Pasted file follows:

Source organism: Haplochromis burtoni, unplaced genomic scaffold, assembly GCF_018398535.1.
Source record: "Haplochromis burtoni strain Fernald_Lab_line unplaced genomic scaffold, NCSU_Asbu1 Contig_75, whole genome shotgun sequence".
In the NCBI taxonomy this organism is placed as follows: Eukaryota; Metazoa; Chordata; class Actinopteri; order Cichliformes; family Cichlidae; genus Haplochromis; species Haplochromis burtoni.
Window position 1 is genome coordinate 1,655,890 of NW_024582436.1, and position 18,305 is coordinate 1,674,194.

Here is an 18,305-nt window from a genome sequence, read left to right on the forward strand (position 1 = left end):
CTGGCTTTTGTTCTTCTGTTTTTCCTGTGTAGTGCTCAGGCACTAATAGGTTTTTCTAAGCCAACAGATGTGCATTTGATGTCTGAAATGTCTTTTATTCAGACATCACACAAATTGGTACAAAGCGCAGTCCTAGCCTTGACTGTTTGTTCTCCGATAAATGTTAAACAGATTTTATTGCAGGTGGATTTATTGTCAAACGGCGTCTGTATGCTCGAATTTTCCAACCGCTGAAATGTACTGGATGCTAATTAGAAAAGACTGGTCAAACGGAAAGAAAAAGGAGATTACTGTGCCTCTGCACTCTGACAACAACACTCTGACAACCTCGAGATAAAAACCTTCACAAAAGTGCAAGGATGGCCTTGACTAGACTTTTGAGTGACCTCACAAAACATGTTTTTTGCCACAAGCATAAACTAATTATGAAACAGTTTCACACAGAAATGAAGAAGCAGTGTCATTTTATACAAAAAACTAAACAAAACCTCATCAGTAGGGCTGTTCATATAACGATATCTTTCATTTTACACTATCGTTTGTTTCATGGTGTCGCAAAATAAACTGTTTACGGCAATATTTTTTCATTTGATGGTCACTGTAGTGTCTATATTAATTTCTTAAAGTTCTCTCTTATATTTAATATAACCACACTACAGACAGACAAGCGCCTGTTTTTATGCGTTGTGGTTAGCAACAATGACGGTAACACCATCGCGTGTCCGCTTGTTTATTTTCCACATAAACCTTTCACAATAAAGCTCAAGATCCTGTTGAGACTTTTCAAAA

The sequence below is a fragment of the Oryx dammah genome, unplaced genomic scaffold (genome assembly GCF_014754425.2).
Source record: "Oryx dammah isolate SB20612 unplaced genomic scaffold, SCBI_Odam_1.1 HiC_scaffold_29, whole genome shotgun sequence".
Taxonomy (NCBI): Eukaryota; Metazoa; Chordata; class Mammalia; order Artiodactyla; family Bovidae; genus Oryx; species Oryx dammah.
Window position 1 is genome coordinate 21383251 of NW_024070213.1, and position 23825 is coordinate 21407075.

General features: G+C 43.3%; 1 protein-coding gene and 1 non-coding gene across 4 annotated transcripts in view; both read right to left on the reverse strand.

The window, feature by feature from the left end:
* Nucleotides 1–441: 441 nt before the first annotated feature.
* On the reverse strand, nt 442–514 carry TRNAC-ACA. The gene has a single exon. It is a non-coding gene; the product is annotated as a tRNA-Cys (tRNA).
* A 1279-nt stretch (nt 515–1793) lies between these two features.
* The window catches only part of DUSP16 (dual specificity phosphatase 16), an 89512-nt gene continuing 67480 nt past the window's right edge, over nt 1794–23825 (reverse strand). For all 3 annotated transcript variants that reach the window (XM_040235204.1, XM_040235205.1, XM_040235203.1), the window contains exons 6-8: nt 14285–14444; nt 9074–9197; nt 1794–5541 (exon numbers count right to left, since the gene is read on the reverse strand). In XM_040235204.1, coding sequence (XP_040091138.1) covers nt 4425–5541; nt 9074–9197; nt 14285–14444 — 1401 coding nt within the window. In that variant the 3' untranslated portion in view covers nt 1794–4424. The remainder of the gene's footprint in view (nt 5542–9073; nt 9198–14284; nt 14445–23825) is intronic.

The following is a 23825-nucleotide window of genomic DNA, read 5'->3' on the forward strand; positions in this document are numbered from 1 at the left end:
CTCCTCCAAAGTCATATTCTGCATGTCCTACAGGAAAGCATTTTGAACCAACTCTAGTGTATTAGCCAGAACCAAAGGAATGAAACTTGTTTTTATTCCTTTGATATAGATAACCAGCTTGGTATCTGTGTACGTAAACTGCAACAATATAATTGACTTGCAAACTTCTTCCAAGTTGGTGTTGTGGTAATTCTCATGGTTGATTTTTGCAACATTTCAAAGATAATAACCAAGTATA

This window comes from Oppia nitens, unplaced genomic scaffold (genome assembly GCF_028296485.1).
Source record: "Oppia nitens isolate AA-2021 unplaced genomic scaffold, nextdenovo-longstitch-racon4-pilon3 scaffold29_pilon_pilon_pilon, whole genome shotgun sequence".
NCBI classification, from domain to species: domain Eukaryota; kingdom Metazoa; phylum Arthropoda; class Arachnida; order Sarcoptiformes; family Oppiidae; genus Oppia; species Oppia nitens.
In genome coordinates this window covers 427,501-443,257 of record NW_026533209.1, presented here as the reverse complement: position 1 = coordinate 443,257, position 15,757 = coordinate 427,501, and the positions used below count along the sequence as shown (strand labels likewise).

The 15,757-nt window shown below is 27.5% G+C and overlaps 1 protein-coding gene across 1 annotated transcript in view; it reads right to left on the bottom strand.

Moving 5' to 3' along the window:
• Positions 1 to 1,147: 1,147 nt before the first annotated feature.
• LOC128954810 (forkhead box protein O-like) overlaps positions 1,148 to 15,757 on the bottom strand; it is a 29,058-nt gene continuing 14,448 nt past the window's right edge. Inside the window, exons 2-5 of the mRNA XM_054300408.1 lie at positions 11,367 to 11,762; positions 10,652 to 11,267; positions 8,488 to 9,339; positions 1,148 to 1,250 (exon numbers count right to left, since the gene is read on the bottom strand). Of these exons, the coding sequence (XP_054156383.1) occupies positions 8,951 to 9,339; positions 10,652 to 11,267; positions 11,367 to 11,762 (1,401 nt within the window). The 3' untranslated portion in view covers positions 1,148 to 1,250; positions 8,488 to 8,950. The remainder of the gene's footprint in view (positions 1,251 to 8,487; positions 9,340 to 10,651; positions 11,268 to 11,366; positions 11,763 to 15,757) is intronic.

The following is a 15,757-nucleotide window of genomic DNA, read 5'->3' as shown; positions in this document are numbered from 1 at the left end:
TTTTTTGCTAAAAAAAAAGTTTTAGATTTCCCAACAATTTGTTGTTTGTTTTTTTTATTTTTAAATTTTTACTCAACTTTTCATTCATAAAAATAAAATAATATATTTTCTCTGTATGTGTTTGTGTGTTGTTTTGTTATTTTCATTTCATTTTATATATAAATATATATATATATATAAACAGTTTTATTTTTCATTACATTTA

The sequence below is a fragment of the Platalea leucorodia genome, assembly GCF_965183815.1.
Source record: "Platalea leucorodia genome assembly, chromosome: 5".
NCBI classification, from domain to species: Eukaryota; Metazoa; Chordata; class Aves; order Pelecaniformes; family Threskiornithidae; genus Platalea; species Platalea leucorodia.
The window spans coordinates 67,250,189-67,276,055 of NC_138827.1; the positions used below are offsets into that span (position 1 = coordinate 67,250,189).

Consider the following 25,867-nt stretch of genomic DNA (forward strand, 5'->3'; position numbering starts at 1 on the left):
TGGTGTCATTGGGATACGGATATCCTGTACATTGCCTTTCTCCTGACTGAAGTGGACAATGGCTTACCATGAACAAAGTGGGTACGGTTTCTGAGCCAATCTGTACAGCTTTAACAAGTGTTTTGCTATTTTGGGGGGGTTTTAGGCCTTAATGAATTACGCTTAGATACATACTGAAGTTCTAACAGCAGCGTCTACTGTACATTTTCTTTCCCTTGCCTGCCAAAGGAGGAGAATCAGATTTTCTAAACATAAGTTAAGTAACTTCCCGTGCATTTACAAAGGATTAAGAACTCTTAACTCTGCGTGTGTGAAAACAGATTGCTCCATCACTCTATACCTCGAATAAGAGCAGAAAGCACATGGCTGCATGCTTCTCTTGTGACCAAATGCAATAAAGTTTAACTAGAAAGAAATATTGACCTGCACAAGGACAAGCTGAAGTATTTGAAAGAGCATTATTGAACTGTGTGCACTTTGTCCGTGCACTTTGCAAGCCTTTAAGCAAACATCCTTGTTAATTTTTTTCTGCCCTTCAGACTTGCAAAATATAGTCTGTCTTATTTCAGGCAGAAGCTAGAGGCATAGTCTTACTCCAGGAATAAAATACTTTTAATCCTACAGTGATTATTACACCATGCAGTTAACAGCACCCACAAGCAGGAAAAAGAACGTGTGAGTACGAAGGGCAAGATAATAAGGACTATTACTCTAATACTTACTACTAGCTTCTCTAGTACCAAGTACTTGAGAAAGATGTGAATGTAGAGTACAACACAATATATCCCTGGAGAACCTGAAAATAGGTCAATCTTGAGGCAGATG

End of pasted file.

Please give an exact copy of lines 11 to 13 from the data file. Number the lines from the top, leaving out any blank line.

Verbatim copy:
General features: G+C 43.3%; 1 protein-coding gene and 1 non-coding gene across 4 annotated transcripts in view; both read right to left on the reverse strand.

The window, feature by feature from the left end:
* Nucleotides 1–441: 441 nt before the first annotated feature.